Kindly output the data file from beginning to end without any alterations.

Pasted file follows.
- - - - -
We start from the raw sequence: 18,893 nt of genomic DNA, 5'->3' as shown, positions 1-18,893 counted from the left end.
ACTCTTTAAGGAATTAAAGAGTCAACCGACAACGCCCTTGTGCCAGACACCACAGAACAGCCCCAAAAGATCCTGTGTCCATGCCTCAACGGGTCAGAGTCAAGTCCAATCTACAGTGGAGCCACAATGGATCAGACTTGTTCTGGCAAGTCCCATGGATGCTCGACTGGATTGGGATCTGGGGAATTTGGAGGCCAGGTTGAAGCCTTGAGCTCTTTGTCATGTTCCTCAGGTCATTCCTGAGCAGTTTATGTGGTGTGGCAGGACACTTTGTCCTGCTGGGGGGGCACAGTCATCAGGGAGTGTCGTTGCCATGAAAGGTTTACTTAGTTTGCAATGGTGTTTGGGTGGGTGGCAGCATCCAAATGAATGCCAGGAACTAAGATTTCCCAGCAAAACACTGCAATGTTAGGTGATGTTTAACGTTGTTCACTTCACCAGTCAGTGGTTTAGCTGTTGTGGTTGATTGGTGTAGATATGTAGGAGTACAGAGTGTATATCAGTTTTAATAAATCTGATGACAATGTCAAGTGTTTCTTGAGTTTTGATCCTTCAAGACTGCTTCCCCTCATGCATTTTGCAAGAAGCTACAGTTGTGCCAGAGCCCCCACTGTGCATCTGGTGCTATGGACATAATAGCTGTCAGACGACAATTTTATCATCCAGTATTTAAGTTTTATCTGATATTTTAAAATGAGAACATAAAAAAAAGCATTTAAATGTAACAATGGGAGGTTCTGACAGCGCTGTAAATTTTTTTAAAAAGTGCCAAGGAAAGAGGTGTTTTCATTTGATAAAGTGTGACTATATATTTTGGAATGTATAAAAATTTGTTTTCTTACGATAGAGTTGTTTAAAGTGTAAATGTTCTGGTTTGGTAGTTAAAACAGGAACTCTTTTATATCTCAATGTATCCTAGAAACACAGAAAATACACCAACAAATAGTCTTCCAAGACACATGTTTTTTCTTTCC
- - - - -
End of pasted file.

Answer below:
We start from the raw sequence: 18,893 nt of genomic DNA, 5'->3' as shown, positions 1-18,893 counted from the left end.
ACTCTTTAAGGAATTAAAGAGTCAACCGACAACGCCCTTGTGCCAGACACCACAGAACAGCCCCAAAAGATCCTGTGTCCATGCCTCAACGGGTCAGAGTCAAGTCCAATCTACAGTGGAGCCACAATGGATCAGACTTGTTCTGGCAAGTCCCATGGATGCTCGACTGGATTGGGATCTGGGGAATTTGGAGGCCAGGTTGAAGCCTTGAGCTCTTTGTCATGTTCCTCAGGTCATTCCTGAGCAGTTTATGTGGTGTGGCAGGACACTTTGTCCTGCTGGGGGGGCACAGTCATCAGGGAGTGTCGTTGCCATGAAAGGTTTACTTAGTTTGCAATGGTGTTTGGGTGGGTGGCAGCATCCAAATGAATGCCAGGAACTAAGATTTCCCAGCAAAACACTGCAATGTTAGGTGATGTTTAACGTTGTTCACTTCACCAGTCAGTGGTTTAGCTGTTGTGGTTGATTGGTGTAGATATGTAGGAGTACAGAGTGTATATCAGTTTTAATAAATCTGATGACAATGTCAAGTGTTTCTTGAGTTTTGATCCTTCAAGACTGCTTCCCCTCATGCATTTTGCAAGAAGCTACAGTTGTGCCAGAGCCCCCACTGTGCATCTGGTGCTATGGACATAATAGCTGTCAGACGACAATTTTATCATCCAGTATTTAAGTTTTATCTGATATTTTAAAATGAGAACATAAAAAAAAGCATTTAAATGTAACAATGGGAGGTTCTGACAGCGCTGTAAATTTTTTTAAAAAGTGCCAAGGAAAGAGGTGTTTTCATTTGATAAAGTGTGACTATATATTTTGGAATGTATAAAAATTTGTTTTCTTACGATAGAGTTGTTTAAAGTGTAAATGTTCTGGTTTGGTAGTTAAAACAGGAACTCTTTTATATCTCAATGTATCCTAGAAACACAGAAAATACACCAACAAATAGTCTTCCAAGACACATGTTTTTTCTTTCC